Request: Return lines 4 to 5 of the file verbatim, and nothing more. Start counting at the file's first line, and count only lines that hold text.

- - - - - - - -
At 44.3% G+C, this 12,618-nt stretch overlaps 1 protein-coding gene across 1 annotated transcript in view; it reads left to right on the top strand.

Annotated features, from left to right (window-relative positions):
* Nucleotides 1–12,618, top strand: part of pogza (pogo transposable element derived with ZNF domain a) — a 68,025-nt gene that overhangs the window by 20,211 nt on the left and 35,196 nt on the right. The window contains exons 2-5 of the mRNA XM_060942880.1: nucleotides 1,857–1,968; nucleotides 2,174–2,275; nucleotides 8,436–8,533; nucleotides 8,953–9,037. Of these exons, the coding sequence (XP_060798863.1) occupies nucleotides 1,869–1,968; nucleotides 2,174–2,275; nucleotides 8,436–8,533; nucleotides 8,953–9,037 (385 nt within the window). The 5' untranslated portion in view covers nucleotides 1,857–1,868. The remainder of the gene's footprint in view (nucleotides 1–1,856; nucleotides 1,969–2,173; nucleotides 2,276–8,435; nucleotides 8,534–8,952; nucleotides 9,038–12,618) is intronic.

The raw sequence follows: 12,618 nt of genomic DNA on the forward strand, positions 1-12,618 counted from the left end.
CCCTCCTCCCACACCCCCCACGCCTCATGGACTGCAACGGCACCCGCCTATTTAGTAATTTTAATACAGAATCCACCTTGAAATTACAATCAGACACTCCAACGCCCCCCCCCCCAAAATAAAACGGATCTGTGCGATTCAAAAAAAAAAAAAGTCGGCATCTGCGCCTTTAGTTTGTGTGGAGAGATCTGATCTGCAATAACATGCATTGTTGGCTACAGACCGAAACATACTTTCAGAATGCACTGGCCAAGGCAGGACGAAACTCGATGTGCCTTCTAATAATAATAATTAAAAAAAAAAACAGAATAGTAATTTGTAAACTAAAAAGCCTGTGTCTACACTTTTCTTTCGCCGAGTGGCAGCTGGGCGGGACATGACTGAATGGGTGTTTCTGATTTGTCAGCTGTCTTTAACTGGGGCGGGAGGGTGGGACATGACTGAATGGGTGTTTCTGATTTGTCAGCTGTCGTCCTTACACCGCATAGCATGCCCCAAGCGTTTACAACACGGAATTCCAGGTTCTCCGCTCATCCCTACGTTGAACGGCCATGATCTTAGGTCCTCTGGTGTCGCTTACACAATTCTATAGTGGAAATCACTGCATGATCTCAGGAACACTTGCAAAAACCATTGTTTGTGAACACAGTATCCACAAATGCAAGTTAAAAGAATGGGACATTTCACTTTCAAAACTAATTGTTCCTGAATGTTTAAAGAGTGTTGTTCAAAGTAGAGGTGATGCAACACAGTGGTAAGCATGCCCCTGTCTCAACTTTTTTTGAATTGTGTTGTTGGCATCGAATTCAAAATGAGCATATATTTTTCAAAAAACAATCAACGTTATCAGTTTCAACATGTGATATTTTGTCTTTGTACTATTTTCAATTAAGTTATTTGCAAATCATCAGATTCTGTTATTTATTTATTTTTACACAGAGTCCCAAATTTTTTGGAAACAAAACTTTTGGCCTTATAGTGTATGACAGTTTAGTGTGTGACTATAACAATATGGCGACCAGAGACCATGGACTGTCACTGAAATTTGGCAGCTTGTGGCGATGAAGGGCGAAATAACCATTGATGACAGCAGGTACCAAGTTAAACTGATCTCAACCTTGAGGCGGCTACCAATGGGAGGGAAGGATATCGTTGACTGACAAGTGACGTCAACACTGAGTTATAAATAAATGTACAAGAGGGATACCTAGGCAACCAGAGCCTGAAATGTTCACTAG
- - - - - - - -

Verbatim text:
The raw sequence follows: 12,618 nt of genomic DNA on the forward strand, positions 1-12,618 counted from the left end.
CCCTCCTCCCACACCCCCCACGCCTCATGGACTGCAACGGCACCCGCCTATTTAGTAATTTTAATACAGAATCCACCTTGAAATTACAATCAGACACTCCAACGCCCCCCCCCCCAAAATAAAACGGATCTGTGCGATTCAAAAAAAAAAAAAGTCGGCATCTGCGCCTTTAGTTTGTGTGGAGAGATCTGATCTGCAATAACATGCATTGTTGGCTACAGACCGAAACATACTTTCAGAATGCACTGGCCAAGGCAGGACGAAACTCGATGTGCCTTCTAATAATAATAATTAAAAAAAAAAACAGAATAGTAATTTGTAAACTAAAAAGCCTGTGTCTACACTTTTCTTTCGCCGAGTGGCAGCTGGGCGGGACATGACTGAATGGGTGTTTCTGATTTGTCAGCTGTCTTTAACTGGGGCGGGAGGGTGGGACATGACTGAATGGGTGTTTCTGATTTGTCAGCTGTCGTCCTTACACCGCATAGCATGCCCCAAGCGTTTACAACACGGAATTCCAGGTTCTCCGCTCATCCCTACGTTGAACGGCCATGATCTTAGGTCCTCTGGTGTCGCTTACACAATTCTATAGTGGAAATCACTGCATGATCTCAGGAACACTTGCAAAAACCATTGTTTGTGAACACAGTATCCACAAATGCAAGTTAAAAGAATGGGACATTTCACTTTCAAAACTAATTGTTCCTGAATGTTTAAAGAGTGTTGTTCAAAGTAGAGGTGATGCAACACAGTGGTAAGCATGCCCCTGTCTCAACTTTTTTTGAATTGTGTTGTTGGCATCGAATTCAAAATGAGCATATATTTTTCAAAAAACAATCAACGTTATCAGTTTCAACATGTGATATTTTGTCTTTGTACTATTTTCAATTAAGTTATTTGCAAATCATCAGATTCTGTTATTTATTTATTTTTACACAGAGTCCCAAATTTTTTGGAAACAAAACTTTTGGCCTTATAGTGTATGACAGTTTAGTGTGTGACTATAACAATATGGCGACCAGAGACCATGGACTGTCACTGAAATTTGGCAGCTTGTGGCGATGAAGGGCGAAATAACCATTGATGACAGCAGGTACCAAGTTAAACTGATCTCAACCTTGAGGCGGCTACCAATGGGAGGGAAGGATATCGTTGACTGACAAGTGACGTCAACACTGAGTTATAAATAAATGTACAAGAGGGATACCTAGGCAACCAGAGCCTGAAATGTTCACTAG